visualising data structures and algorithms through animation
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VisuAlgo was conceptualised in 2011 by Dr Steven Halim as a
tool to help his students better understand data structures and algorithms, by allowing them to learn the basics on their own and at
their own pace. VisuAlgo is like a 24/7 copy of himself. Together with some of his students from the National
University of Singapore (see the "Team"), a series of visualisations were developed and consolidated, from simple sorting
algorithms to complex graph data structures and algorithms, and also string+geometry algorithms.
VisuAlgo contains many advanced algorithms that are discussed in Dr Steven Halim's book and beyond (Note: This 'Competitive Programming 3' book is co-authored with his brother Dr Felix Halim). At this point of time, some of these advanced algorithms visualization/animation can only be found in VisuAlgo. For example, in Graph Traversal visualization, we do not just discuss the standard Depth-First Search (DFS) and Breadth-First Search (BFS) algorithms, but also their variants, e.g. the modifications of DFS for finding Articulation Points (Cut Vertex) and Bridges, Tarjan's and Kosaraju's DFS-like algorithms for finding Strongly Connected Components (SCCs) of a directed graph, and we also have feature to visualize the implication graph of a small 2-SAT(isfiablity) instance and check if the instance is satisfiable.
Though specifically designed for NUS students
taking various data structure and algorithm classes (e.g. CS1010, CS1020, CS2010, CS2020, CS3230, and CS3233), as
advocators of online learning, we hope that curious minds around the world
will find these visualisations useful as well.
VisuAlgo is an ongoing project and more complex
visualisations are still being developed. The following visualizations are next in line to be developed by our team:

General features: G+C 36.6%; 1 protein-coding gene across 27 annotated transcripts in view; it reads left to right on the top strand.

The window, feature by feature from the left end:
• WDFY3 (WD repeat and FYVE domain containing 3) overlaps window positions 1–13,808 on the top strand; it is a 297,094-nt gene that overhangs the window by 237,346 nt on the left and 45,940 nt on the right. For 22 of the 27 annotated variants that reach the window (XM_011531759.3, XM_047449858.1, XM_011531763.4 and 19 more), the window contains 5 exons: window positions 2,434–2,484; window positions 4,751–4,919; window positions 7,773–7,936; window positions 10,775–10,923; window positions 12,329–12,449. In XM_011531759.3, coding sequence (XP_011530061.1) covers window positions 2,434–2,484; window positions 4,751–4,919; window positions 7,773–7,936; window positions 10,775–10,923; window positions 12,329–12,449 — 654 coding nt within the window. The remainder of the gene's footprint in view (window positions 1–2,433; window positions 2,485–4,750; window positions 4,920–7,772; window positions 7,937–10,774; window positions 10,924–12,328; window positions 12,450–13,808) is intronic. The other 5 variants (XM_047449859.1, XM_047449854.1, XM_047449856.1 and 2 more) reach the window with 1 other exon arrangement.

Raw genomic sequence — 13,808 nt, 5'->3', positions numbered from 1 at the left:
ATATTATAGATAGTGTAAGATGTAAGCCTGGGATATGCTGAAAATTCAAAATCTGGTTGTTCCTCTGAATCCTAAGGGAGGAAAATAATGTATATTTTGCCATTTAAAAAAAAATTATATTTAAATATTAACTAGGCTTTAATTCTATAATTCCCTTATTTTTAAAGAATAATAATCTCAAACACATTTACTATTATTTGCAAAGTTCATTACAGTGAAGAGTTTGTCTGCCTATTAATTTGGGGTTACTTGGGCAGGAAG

Hash Table (using several hashing techniques), Jack Edmonds' Graph Matching algorithm, Chu-Liu Edmonds' algorithm for
Directed MST, etc.
However, the most exciting development is an automated
question generator and verifier (the online quiz system) that allows student to test their knowledge of basic data
structures and algorithms. The questions are randomly generated via some rules and students'
answers are instantly and automatically graded upon submission to our grading server. This online quiz system,
when it matures, should technically eliminate manual basic data structure and algorithm questions from typical
Computer Science examinations in many Universities. By setting a small (but non-zero) weightage on passing the online
quiz, a CS instructor can (significantly? -- to be proven after Dr Steven Halim finished this experiment with his
algorithm class this semester) increase his/her students mastery on these basic questions as the students have
virtually infinite number of training questions that can be verified instantly before they take the online quiz. To try this exciting online quiz feature,
click the "Start training!" button on the top right corner of this page.
VisuAlgo is not a finished project. Dr Steven Halim and
his team are still actively improving VisuAlgo. If you spot a bug in any of our visualization page/online quiz tool or
if you want to request for new features, please contact Dr "Steven Halim". His contact is the concatenation of his name and add gmail dot com.
This work has been presented briefly at the CLI Workshop at
the ACM ICPC World Finals 2012 (Poland, Warsaw) and at the IOI Conference at IOI 2012 (Sirmione-Montichiari, Italy).
You can click this link to read
our 2012 paper about this system (it was not yet called VisuAlgo back in 2012).
The list below contains the answers to frequently asked
questions since this site went public in early August 2014:
This project is made possible by the generous Teaching Enhancement Grant from NUS Centre for
Development of Teaching and Learning.